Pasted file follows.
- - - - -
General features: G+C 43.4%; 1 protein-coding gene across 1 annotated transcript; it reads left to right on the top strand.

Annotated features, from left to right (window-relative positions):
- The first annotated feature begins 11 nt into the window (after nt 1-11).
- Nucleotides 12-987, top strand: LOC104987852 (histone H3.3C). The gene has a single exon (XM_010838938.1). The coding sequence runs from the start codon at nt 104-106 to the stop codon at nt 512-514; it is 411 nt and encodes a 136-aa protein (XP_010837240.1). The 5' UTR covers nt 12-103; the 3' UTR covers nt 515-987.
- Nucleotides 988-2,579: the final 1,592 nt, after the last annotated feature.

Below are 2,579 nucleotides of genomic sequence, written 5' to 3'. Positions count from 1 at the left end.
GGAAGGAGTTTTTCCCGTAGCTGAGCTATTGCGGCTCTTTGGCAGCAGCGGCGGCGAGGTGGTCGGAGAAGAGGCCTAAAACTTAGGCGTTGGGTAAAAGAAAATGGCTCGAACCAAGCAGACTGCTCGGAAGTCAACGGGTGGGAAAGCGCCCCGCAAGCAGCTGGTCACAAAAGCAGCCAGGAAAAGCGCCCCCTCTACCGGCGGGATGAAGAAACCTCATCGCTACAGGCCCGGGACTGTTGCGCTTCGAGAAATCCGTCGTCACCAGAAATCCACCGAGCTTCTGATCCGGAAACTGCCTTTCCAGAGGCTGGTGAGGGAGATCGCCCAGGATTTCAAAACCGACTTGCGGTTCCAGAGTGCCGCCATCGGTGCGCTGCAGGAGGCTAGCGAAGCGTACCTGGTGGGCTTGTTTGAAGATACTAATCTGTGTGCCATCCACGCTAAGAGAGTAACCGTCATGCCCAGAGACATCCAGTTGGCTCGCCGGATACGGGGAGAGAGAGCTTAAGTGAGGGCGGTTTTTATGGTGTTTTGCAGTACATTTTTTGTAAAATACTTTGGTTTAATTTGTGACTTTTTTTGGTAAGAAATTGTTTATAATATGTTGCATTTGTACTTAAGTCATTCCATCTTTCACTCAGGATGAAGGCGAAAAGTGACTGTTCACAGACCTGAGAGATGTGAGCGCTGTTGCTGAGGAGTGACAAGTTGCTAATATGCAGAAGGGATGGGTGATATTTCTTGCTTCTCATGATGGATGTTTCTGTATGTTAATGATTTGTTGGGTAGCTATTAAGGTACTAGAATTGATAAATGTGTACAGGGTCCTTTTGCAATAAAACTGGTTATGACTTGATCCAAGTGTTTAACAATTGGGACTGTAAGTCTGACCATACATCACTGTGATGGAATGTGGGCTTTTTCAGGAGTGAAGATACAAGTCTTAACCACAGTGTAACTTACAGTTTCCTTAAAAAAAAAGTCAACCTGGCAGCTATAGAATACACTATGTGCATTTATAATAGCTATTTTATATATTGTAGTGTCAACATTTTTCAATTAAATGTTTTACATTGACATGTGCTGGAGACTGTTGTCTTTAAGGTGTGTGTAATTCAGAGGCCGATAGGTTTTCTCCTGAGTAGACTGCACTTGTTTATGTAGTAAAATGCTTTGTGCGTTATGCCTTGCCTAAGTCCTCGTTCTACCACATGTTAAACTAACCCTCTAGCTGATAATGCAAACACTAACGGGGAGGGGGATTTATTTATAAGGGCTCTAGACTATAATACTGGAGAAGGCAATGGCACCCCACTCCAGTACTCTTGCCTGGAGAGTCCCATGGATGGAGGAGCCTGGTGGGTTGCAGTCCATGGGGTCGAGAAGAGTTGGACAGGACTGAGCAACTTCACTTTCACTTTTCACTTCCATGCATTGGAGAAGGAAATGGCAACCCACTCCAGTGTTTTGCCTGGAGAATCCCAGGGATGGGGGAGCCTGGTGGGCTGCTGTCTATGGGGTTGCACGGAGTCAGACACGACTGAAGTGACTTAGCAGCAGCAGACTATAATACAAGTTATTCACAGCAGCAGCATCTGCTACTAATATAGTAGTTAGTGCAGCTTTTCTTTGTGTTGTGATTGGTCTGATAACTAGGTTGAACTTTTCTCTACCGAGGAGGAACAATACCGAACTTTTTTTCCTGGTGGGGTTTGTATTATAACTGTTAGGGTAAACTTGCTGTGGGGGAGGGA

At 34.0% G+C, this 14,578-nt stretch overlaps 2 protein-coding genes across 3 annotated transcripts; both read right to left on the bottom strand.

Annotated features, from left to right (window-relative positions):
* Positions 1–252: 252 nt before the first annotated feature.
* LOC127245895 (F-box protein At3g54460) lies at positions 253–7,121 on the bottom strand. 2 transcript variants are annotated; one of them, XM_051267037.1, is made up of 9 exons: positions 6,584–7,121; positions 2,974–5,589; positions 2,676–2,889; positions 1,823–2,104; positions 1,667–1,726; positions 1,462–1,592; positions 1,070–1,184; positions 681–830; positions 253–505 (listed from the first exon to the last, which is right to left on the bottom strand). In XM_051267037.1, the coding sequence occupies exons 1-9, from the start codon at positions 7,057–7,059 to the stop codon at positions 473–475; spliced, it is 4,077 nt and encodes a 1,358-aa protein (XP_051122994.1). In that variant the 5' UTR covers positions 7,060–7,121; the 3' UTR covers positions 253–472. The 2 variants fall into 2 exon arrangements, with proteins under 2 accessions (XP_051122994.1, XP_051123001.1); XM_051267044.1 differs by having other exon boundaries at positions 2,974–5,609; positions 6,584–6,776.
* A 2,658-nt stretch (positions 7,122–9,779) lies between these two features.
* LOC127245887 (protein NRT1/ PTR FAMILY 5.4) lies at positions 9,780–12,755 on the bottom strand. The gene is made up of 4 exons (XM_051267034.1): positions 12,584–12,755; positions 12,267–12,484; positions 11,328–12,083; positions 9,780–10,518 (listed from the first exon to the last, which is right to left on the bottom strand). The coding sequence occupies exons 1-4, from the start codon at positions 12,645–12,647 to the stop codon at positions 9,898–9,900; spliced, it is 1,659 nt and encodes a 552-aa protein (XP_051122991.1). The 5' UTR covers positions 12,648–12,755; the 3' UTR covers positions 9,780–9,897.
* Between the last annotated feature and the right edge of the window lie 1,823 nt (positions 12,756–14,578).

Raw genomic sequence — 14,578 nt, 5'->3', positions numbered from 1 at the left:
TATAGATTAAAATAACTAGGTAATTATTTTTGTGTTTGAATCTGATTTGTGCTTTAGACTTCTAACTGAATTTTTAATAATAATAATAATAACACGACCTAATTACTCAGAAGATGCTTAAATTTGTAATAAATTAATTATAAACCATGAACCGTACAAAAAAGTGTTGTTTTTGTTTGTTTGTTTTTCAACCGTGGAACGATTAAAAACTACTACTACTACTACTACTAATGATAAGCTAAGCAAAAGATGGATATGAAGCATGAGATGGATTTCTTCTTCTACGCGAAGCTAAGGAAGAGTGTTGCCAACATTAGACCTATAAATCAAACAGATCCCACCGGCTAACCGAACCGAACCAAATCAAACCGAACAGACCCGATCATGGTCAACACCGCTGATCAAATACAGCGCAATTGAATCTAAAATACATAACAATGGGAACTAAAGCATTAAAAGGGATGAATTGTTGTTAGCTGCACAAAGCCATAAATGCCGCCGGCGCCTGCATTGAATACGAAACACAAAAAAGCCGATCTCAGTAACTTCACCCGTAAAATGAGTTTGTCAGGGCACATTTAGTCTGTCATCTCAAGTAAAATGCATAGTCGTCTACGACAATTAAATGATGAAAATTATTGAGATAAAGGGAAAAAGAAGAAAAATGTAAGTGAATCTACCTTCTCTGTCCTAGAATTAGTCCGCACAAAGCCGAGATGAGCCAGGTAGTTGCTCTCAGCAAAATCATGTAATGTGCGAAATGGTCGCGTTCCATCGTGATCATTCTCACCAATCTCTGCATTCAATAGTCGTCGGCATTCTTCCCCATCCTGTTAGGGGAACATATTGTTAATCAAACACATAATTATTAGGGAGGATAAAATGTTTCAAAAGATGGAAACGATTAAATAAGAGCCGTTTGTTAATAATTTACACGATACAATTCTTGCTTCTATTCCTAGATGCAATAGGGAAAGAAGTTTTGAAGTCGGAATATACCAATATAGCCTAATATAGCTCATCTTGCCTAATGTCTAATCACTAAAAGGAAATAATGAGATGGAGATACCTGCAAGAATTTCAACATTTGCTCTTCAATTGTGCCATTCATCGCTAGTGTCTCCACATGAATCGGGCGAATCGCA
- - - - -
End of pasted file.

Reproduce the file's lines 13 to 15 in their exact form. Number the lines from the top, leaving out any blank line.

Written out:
* LOC127245887 (protein NRT1/ PTR FAMILY 5.4) lies at positions 9,780–12,755 on the bottom strand. The gene is made up of 4 exons (XM_051267034.1): positions 12,584–12,755; positions 12,267–12,484; positions 11,328–12,083; positions 9,780–10,518 (listed from the first exon to the last, which is right to left on the bottom strand). The coding sequence occupies exons 1-4, from the start codon at positions 12,645–12,647 to the stop codon at positions 9,898–9,900; spliced, it is 1,659 nt and encodes a 552-aa protein (XP_051122991.1). The 5' UTR covers positions 12,648–12,755; the 3' UTR covers positions 9,780–9,897.
* Between the last annotated feature and the right edge of the window lie 1,823 nt (positions 12,756–14,578).

Raw genomic sequence — 14,578 nt, 5'->3', positions numbered from 1 at the left: